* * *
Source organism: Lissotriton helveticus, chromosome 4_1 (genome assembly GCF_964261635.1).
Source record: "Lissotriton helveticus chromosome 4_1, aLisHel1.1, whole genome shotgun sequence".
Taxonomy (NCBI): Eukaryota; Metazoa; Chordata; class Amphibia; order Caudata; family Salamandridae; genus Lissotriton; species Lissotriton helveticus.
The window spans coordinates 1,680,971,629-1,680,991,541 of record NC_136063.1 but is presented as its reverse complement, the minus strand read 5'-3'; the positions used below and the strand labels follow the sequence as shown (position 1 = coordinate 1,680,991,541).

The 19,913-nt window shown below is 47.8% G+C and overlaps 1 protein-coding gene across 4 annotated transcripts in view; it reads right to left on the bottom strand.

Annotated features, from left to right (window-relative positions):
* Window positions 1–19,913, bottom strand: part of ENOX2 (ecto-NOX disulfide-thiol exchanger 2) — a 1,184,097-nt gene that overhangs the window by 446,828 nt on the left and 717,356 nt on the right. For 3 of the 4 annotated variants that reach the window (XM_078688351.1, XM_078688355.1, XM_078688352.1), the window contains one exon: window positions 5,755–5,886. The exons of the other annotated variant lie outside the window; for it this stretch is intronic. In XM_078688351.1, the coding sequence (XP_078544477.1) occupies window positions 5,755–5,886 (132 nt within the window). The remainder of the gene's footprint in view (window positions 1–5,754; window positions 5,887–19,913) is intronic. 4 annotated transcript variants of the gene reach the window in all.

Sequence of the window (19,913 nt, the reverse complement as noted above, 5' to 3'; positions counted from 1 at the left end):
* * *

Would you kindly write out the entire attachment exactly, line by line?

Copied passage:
Source organism: Lissotriton helveticus, chromosome 4_1 (genome assembly GCF_964261635.1).
Source record: "Lissotriton helveticus chromosome 4_1, aLisHel1.1, whole genome shotgun sequence".
Taxonomy (NCBI): Eukaryota; Metazoa; Chordata; class Amphibia; order Caudata; family Salamandridae; genus Lissotriton; species Lissotriton helveticus.
The window spans coordinates 1,680,971,629-1,680,991,541 of record NC_136063.1 but is presented as its reverse complement, the minus strand read 5'-3'; the positions used below and the strand labels follow the sequence as shown (position 1 = coordinate 1,680,991,541).

The 19,913-nt window shown below is 47.8% G+C and overlaps 1 protein-coding gene across 4 annotated transcripts in view; it reads right to left on the bottom strand.

Annotated features, from left to right (window-relative positions):
* Window positions 1–19,913, bottom strand: part of ENOX2 (ecto-NOX disulfide-thiol exchanger 2) — a 1,184,097-nt gene that overhangs the window by 446,828 nt on the left and 717,356 nt on the right. For 3 of the 4 annotated variants that reach the window (XM_078688351.1, XM_078688355.1, XM_078688352.1), the window contains one exon: window positions 5,755–5,886. The exons of the other annotated variant lie outside the window; for it this stretch is intronic. In XM_078688351.1, the coding sequence (XP_078544477.1) occupies window positions 5,755–5,886 (132 nt within the window). The remainder of the gene's footprint in view (window positions 1–5,754; window positions 5,887–19,913) is intronic. 4 annotated transcript variants of the gene reach the window in all.

Sequence of the window (19,913 nt, the reverse complement as noted above, 5' to 3'; positions counted from 1 at the left end):